This isn't necessarily a sign of failure. MOOCs have more value than the number of people who persevere through the last digital lesson. They offer students more efficient and cheaper ways to learn. The MOOCs track which people watch every video but never bother to take a quiz, helping administrators identify which students are ambitious, which are gifted, and which are merely curious. Even those who only watch a few lectures can glean information: In the Internet Age, after all, most people prefer to buy music by the song, not the album.
O'Brien, in fact, says the Coursera experience has spurred new thinking about campus learning. As professors sought her help, she noticed that no teachers made their MOOC the same length as the standard campus class. "Not a single course is 14 weeks," she says. That raised questions about how content should be broken up. What if a student needs four weeks of a course – but not the whole curriculum?
A more modular approach might help universities tailor courses to the varied backgrounds of their students. Brief online courses in specific areas could help them start on-campus classes at the same level of understanding. "We're going to have things that are not semester-long courses playing a critical role in the curriculum," predicts Dr. Koller of Coursera.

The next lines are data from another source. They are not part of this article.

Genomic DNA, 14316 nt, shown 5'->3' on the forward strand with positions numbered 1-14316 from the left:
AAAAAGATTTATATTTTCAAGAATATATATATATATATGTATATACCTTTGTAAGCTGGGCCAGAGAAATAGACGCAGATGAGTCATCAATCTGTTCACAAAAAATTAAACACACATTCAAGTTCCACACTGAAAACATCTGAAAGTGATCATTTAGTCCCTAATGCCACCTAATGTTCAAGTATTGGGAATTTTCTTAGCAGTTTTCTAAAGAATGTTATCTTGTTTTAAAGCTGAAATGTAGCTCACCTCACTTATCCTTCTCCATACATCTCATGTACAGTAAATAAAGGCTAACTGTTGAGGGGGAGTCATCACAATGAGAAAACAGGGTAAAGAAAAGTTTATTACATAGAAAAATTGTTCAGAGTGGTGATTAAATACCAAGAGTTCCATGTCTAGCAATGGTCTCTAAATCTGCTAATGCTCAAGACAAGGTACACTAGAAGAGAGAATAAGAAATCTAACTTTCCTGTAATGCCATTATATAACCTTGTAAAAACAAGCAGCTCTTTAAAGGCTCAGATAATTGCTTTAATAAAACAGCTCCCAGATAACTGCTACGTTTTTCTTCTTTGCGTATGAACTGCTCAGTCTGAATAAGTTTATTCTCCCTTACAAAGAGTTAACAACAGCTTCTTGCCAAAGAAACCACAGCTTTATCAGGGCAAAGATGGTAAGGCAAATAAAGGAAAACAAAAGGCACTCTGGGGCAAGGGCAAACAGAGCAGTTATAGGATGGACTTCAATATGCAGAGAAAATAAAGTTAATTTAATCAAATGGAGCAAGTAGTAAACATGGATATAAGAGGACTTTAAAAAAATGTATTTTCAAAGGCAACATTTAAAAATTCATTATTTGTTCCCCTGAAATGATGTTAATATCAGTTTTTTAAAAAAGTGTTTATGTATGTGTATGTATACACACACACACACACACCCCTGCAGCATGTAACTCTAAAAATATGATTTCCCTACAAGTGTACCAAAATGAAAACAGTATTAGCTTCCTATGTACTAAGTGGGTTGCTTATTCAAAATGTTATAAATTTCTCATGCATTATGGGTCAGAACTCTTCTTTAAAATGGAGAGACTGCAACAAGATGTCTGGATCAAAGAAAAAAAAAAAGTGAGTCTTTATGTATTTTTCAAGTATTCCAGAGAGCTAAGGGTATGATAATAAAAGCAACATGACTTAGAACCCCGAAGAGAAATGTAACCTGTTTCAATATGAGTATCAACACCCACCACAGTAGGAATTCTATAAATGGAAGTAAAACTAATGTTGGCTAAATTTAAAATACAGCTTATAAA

If you start thinking like this, college learning suddenly looks a lot less monolithic. New questions arise: What happens when students arrive having already taken MOOCs? Do they need to take a course with material they've already covered? O'Brien, who recently met with a student who had taken 10 online courses before coming to Duke, says there is now no way to put that on a transcript.
Yet, she says, it "ought to be taken into account. I'd be surprised if we don't have students in the next year saying, 'Well, I took the whole MIT electronics course, and I'd be happy to show you whatever you need to prove it.' "